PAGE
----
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When and how to measure usability

Steven Brown SVP 5 January 2023

Usability is a way to measure the ease with which users can navigate a product interface. It also refers to how satisfied users are with that process. As a digital product or service provider, your ultimate goal is for users to be able to navigate your product smoothly and accomplish the task they came to do.

Usability has become essential - digital products will not survive without it. Users will not think twice about jumping ship and moving to a competitor if their product/service is easier and more pleasant to use. In order to get it right, let’s walk through the components of usability as well as how (and when) to measure it.

What is usability?

According to Jakob Nielsen, co-founder of the UX research pioneers Nielsen Norman Group, usability comes after utility and before desirability and brand experience. It’s one of the main goals of UX design. Usability is defined with the help of five quality attributes:

  1. Learnability: This refers to a user interface that makes it easy for users to accomplish their goals the very first time they see it.
  2. Efficiency: This refers to the speed at which a user can accomplish their goals after they’ve become familiar with an app or website.
  3. Memorability: We’ve all had periods of time without using our favorite apps. Memorability is what helps users to remember how to use an app or website after not doing so for some time.
  4. Errors: This deals with user errors, when they happen, why, and how to help users get around them.
  5. Satisfaction: Last but not least, this refers to how enjoyable it is to use an app or website. Is it pleasant and fun, even if it’s an app to submit your tax declaration?

When and how to measure usability?

Despite being used as a buzzword with a nuance of ‘je ne sais quoi’ about it, usability can and should be measured at various stages of product development. Measuring usability early in your design phase is crucial. The advantage of doing usability testing before you release a new product or feature is the ability to detect and fix issues early on.

In their blog post on the value of measuring usability, user testing software Maze lists the four key usability metric categories to track during a test. These metric categories are designed to ‘quantify’ Nielsen’s 5 quality attributes of usability listed above:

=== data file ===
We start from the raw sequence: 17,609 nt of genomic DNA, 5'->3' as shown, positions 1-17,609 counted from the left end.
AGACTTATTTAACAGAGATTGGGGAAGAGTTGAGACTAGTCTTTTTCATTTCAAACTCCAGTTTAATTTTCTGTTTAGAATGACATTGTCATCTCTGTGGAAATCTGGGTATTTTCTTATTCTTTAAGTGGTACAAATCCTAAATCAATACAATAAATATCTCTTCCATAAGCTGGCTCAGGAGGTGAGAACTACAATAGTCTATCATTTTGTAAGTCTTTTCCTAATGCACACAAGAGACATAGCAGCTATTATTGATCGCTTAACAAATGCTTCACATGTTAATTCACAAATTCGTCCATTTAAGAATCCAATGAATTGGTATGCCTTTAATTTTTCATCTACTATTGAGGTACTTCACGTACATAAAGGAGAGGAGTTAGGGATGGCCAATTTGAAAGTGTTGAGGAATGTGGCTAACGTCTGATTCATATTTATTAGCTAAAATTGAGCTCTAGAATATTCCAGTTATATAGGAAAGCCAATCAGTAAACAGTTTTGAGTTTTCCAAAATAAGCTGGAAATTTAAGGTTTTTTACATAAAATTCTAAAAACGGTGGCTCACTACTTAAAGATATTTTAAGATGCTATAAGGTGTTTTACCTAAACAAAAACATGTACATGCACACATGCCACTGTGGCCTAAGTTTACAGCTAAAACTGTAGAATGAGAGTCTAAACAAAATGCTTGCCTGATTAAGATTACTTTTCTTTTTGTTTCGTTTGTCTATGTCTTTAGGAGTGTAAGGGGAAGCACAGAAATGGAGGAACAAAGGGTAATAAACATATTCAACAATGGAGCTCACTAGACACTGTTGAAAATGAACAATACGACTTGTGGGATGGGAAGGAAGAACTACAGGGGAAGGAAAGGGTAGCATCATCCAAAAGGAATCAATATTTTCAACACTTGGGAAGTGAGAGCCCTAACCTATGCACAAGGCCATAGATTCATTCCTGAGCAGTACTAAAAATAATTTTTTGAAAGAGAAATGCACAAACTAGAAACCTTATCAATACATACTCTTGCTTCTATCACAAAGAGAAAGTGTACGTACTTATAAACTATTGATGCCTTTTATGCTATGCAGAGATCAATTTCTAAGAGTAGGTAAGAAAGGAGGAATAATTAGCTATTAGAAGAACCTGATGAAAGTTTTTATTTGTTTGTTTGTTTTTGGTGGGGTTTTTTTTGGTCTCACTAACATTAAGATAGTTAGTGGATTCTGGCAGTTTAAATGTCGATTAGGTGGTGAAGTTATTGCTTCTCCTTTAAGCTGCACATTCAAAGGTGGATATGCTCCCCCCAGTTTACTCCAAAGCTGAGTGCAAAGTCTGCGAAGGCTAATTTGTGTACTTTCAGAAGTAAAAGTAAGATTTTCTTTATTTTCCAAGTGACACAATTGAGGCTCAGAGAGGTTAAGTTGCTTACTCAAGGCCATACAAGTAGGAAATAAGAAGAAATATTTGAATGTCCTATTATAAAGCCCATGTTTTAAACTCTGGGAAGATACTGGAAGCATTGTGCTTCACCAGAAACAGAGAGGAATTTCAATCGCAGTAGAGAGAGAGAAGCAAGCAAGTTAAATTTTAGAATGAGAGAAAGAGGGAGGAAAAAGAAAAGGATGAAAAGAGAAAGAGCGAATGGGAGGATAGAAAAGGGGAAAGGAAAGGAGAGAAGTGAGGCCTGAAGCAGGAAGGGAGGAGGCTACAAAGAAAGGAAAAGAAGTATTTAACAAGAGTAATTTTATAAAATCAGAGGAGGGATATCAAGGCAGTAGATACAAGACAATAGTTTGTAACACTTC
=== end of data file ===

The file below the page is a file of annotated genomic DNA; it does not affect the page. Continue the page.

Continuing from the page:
1. Completion metrics: direct and indirect success, fails are the metrics showing you if users can successfully complete a task using your product.
  2. Duration metrics: time on screen, time on task are a couple of the metrics that help quantify how much time do users need to tackle a specific task.
  3. Errors: misclick rate, heatmap analysis help you measure the erroneous taps or clicks users made while interacting with your product during a specific task.
  4. Satisfaction: rather than measuring what users do, this one is about asking them what they think of your product. Add a satisfaction scale question after each usability task to measure.

Another method for measuring usability is to conduct a SUS (System Usability Scale) survey that can be administered to users of your ‘live’ product or, alternatively, asked during the usability testing of a prototype. The survey consists of a 10-item questionnaire with five response options for respondents, and gives each surveyed product a usability score between 0-100, with anything above 68 considered above average.

Key takeaways:

  • Designing for good usability means having a crystal clear understanding of user needs and goals, and putting those at the core of your design process.
  • Users are spoiled and usability is crucial to get right, otherwise, you risk losing them to your competition.
  • To ensure maximum usability of your product, do as much research during the development process as possible – from lo-fi wireframes to the most polished version of your prototype – make sure you’ve tested it all with your target users.


Usability is one of the many key things to build your research foundation on. If you need more inspiration, take a look at our 12 Principles of Agile Research.